AJ Blythe said...

Hmm, I'm starting to get the idea that in my absence Donnaeve has been banished to Carkoon. I hear they are still on dial-up so I'll look for confirmation in a few months time.

Hank's Reider friend - it's a tough thing you are doing. Stay strong.

Back (almost) on topic, our central library has a bookshelf specifically for local authors. We have a lot of local authors, with quite a few big names (I'm hoping it's something in the water!), so the shelf is quite large. An author friend of mine is reading her way through them all and has been at it for a number of years.

LynnRodz said...

Thank you, Hank, Janet and all your Reiders for your kind support for me and my mum. Every day I tell myself I need to stop by here, but every night I go to bed with other thoughts on my mind. There are good days and bad days, moments of joy and moments of sadness, of laughter and of tears.

Mum is better than I had feared before getting here. Physically she is healthy; mentally it's up and down. There are times when she's her old self and then there are times when she's confused. The worst is when she's aware of what's happening to her, when she prays and asks God to not take her memory away, to please give her her mind back. Those are the times when it's the hardest, when I feel so helpless because I can try and make life easier for her, but I can't give her what she wants.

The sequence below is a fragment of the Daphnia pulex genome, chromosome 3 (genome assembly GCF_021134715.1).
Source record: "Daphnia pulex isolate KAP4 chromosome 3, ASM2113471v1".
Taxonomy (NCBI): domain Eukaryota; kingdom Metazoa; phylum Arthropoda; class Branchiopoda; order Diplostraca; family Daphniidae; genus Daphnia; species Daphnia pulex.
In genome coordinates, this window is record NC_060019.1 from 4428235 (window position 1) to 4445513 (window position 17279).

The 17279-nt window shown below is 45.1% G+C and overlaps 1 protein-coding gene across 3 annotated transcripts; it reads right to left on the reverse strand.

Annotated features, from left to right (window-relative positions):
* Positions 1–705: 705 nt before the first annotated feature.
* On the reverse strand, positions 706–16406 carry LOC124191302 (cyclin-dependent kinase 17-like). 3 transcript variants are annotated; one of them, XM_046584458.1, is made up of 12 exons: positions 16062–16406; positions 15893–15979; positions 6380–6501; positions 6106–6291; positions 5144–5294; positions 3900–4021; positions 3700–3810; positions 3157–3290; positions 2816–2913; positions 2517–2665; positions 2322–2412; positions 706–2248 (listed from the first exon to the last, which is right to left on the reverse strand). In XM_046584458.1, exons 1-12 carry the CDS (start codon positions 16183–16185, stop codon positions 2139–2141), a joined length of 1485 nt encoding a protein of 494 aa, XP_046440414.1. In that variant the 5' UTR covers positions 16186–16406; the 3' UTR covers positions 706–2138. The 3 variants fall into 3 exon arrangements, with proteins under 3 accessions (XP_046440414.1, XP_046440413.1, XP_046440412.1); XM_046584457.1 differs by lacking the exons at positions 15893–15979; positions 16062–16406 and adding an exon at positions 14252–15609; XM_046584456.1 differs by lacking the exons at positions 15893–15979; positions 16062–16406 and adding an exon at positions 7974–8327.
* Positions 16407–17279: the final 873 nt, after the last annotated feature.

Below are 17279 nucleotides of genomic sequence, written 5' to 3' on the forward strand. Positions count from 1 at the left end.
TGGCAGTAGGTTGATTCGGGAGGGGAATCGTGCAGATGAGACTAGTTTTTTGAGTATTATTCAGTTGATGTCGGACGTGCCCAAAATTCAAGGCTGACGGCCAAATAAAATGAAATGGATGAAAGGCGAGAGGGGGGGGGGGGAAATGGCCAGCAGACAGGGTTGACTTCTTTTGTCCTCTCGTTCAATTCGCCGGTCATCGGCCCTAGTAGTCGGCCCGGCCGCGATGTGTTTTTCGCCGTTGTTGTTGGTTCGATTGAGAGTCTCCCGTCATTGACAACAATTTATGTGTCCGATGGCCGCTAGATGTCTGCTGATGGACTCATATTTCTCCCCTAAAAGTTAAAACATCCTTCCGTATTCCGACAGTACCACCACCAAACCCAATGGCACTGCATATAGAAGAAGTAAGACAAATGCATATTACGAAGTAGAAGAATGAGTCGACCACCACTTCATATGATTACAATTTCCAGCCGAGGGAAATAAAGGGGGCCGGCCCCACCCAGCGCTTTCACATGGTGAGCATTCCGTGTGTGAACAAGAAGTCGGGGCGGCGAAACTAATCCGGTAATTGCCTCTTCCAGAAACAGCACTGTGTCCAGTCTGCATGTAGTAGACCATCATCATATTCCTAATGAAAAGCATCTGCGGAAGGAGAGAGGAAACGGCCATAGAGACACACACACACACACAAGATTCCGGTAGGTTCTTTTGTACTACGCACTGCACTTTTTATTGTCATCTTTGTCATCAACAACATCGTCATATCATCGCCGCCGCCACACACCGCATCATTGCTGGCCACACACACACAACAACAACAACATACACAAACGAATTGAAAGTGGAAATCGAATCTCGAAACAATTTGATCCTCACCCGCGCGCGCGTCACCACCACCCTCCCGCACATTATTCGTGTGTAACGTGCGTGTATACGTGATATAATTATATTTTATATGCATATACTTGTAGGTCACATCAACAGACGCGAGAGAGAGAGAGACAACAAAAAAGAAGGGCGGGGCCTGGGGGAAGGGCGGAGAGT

Anyway, thank you everyone for your prayers and support which means a lot more than you know. I'll try to stop by from time to time. Thank you, Janet, for creating this incredible community.

Colin Smith said...

LynnRodz: I did notice you hadn't been around much recently. Now I understand why. I wish only the best for your Mum, and for you too as you care for her. :)

Panda in Chief said...

I love our local library and librarians. Because my book purchasing $'s are limited, I do a lot of reading from the library, but when I find a book I love, I usually try to gather the $ to buy it for my own. I also have a small house, so space is an issue too. Maybe if I didn't have so many unsold paintings sitting around, I would have room and $ for more books and shelves.

We have a wonderful library system, and our fabulous independent book store stocks both best sellers and all books by local authors be they big name folks or us locals. I turn what she buys from me into store credit so I can buy more books.

I am staying away from all news sources today, to preserve my sanity as much as possible.
Thanks for coming by and visiting the pandas, Claire! Fun to see a recognized name here and there. I hear watching panda videos is very relaxing.

Panda in Chief said...